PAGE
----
Diverting attention from ongoing temporal events shortens perceived duration. This claim was actually made more than a hundred years ago: "Tracts of time ... shorten in passing whenever we are so fully occupied with their content as not to note the actual time itself" (James, 1890, p. 626). This might be why "time flies when we are having fun"; i.e., if we are enjoying some experience, we might not be attending to the time dimension very much and relatively few clock "pulses" are accumulated. In contrast, when we are bored by a lecture or some other occurrence and time seems to drag on and on, we may be attending quite a bit to the time dimension of events, and hence seem to feel that the experience is lasting quite a long time. Impressive experimental support for these statements has been gathered over the last century (e.g., for a recent review, see Brown, 1997). Accordingly, most current models of interval timing consider some form of attentional control in prospective time estimation, when one knows in advance that a time interval must be estimated. One common assumption is that a period of time is estimated through an accumulation of temporal information from an internal source, a process that requires attention (e.g., Hicks et al., 1976; Lejeune, 1998; Meck, 1984; Thomas and Weaver, 1975; Zakay and Block, 1996).

In internal clock models, one source of attentional control is in a pacemaker-accumulator system, where some perceptual representation of duration is built. For example, in Gibbon and Church's (1984) information-processing model of interval timing, pulses continuously emitted from an internal source of temporal information, a pacemaker, are transmitted to an accumulator. Pulses are not continuously transferred; a switch, located between the pacemaker and the accumulator, is closed when an organism is estimating time, which allows pulse transfer during timing. In general, the switch provides a constant source of variability (as opposed to the Poisson variability of the pacemaker and the scalar variability of memory and response thresholds) by closing at the beginning of a duration to be estimated and opening when it ends, interrupting pulse accumulation (Gibbon et al., 1984). Activation of the switch would be under attentional control (Meck, 1984), so that attention is necessary for accumulation to proceed. If attention is diverted from timing, opening of the switch interrupts pulse accumulation. This mechanism results in temporal information still being emitted but not accumulated, which will not contribute to the estimated duration. The net effect of interrupting pulse accumulation during timing of an interval is a shortening of its perceived duration.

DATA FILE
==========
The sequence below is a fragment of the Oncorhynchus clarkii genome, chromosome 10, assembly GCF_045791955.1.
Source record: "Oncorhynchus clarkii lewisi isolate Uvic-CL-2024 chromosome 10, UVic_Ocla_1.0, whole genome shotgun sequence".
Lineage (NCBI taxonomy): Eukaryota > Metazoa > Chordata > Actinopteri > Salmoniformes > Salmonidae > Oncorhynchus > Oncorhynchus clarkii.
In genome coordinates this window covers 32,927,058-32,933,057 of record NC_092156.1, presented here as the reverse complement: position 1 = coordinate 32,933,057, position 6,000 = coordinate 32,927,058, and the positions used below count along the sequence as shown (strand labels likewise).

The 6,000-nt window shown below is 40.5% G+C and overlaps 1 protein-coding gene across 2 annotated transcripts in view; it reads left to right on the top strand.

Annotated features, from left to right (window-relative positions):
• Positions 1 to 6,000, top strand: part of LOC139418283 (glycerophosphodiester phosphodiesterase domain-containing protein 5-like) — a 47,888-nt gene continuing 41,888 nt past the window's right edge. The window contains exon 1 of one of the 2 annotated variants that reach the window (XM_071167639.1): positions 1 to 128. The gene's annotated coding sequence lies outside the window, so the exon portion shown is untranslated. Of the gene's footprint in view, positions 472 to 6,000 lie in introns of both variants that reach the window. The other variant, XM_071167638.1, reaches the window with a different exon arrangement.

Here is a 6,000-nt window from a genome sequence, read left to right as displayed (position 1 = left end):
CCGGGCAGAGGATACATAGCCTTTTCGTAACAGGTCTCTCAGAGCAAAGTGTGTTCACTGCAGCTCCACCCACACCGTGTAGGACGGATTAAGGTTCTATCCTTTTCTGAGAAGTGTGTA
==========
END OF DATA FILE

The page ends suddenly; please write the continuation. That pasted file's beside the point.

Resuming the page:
Interruption in the accumulation process was inferred from effects of nontemporal processing on concurrent time estimation. Using dual tasks, numerous studies showed that perceived duration shortens as the duration of nontemporal processing increases (e.g., Brown, 1985, 1997; Fortin and Couture, 2002; Fortin and Massé, 1999; Zakay et al., 1983). In time production tasks, shortening of perceived duration results in produced time intervals lengthening with increasing duration of nontemporal processing. In many of these studies, pulse accumulation was assumed to be interrupted because attention was diverted from timing to execute some concurrent task. Interruption has never been manipulated directly and independently from concurrent processing, however, so its effects could not be dissociated from effects of concurrent tasks.

On the other hand, interruption itself was systematically investigated in nonhuman animal research using the peak-interval procedure, with temporary breaks or gaps in stimuli that animals learn to time. In a recent study, we modified an experimental task where visual or memory processing was interpolated in human time production (e.g., Fortin et al., 1993) by replacing the nontemporal task with an empty break (Fortin and Massé, 2000). As in peak-interval experiments with breaks, participants had to interrupt timing during the break in order to correctly produce the target interval. This modification allowed the effects due to interruption to be independent from those due to executing some nontemporal task. The results showed effects related to break location, which seemed actually to be more specifically related to expectation of the break occurrence. The objectives of this chapter are (1) to review data on effects of break location, and their interpretation in terms of attentional time-sharing; (2) to present new data from two experiments where further predictions derived from this interpretation — predictions relating expectation, accumulation of temporal information, and uncertainty — are tested; and (3) to summarize data showing that the effect of break anticipation is general and independent of specific stimulus conditions or time estimation methods.

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